Doctors always give soon-to-be moms a due date for their baby's birth, but why is that date hardly ever accurate?
Planning for the arrival of a baby is obviously stressful for a number of different reasons. If it's your first child then you will likely be worried about what to expect, and let's be honest if it's your third, fourth, or even fifth you will likely still have those worries. Money, or lack of it, may be an issue for many parents as another mouth to feed is well on the way. There are concerns about what to buy and what to stay away from, and trends in nutrition and general health are always changing. As magical a time as it is, there are a number of things to stress about.
Knowing the exact date that baby will arrive could be huge in helping to reduce some of these worries. All soon-to-be moms are given a due date by their doctor of course, but that date is to be taken with a grain of salt. In fact, as pointed out by Vox, due dates given by doctors are only correct 4% of the time.
That's a pretty shocking statistic, and it's so low because there is no real way of being able to figure out an exact due date. Doctors use one of two methods. The first is asking when a pregnant woman's last period was. That way of doing things obviously has a lot of problems and is likely to be inaccurate. The other method is via ultrasound which apparently becomes less accurate the further a woman is into her pregnancy.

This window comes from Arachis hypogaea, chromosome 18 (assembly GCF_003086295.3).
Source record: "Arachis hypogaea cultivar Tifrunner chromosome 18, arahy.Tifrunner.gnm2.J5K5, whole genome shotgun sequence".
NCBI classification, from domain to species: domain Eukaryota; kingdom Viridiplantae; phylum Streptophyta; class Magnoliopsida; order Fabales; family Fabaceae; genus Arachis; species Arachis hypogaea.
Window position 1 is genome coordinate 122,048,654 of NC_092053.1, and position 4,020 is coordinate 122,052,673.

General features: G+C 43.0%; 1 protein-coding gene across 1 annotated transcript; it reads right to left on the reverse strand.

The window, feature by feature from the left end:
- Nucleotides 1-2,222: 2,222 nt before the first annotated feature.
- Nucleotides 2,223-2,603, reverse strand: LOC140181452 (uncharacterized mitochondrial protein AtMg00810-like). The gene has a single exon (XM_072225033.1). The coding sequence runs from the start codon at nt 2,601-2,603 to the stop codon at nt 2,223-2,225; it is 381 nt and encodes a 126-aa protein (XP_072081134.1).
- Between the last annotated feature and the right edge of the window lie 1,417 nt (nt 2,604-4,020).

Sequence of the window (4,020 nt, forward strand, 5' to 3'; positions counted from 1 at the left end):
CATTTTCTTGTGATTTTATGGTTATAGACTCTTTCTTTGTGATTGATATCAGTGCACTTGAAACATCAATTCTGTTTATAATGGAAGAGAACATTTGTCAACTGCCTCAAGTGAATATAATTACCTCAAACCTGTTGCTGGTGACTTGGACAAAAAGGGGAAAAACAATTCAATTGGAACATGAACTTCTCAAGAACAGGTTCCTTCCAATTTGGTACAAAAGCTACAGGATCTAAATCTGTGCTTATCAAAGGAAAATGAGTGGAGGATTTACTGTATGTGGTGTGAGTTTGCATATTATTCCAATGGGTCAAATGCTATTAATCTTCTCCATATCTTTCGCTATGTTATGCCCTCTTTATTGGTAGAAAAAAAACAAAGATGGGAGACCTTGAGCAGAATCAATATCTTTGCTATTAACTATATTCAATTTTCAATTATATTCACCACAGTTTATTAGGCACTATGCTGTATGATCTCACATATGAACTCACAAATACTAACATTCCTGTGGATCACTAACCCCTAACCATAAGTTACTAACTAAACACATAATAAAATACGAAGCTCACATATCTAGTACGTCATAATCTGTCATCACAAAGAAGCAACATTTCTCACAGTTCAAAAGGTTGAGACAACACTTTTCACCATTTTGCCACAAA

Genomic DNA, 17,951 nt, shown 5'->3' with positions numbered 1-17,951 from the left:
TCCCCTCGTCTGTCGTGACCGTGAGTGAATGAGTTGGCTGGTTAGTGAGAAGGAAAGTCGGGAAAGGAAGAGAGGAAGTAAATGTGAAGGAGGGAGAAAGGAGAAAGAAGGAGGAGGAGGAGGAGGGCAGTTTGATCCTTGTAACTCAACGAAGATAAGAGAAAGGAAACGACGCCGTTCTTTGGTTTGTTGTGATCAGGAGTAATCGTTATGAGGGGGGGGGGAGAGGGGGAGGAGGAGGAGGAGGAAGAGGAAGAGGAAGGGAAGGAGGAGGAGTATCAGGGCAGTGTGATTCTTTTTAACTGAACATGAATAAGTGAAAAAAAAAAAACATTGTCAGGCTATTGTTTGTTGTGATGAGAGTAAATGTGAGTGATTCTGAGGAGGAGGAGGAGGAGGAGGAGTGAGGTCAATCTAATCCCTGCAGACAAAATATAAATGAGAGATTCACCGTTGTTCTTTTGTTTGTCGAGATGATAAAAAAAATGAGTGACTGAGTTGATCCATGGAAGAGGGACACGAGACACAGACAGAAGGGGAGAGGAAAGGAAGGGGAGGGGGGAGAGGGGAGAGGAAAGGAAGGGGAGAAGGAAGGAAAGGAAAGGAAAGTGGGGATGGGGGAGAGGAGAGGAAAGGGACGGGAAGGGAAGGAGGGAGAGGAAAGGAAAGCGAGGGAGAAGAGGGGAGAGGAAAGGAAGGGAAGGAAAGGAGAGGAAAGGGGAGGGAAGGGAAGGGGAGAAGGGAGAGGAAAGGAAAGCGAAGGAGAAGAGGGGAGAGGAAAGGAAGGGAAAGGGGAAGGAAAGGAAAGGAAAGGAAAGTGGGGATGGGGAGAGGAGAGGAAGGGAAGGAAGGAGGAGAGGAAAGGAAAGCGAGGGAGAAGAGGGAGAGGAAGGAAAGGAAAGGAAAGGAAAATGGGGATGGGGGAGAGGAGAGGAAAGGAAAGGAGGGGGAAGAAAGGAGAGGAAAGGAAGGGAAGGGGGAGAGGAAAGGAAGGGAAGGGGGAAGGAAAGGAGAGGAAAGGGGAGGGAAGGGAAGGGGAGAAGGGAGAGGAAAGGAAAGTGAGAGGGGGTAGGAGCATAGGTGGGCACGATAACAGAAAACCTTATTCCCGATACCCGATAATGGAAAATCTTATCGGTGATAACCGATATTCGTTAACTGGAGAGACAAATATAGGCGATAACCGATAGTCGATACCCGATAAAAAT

There is some good news though. A paper published in Science written by researchers at Stanford University describes a potential new method using "genomics" that could give a much more accurate prediction of a baby's due date. The method is very experimental right now, but it simply requires taking a sample of the pregnant woman's blood and focusing on biomarkers called "cell-free RNA transcripts."
This research is exciting and groundbreaking for a number of reasons. Yes, giving moms a more precise idea of when they will give birth will make their lives easier, but it could also mean so much more than that. If it does become a widespread way of figuring out due dates then it will also help doctors figure out if mothers and babies are in any kind of danger, and also greatly help pregnant women in less developed countries.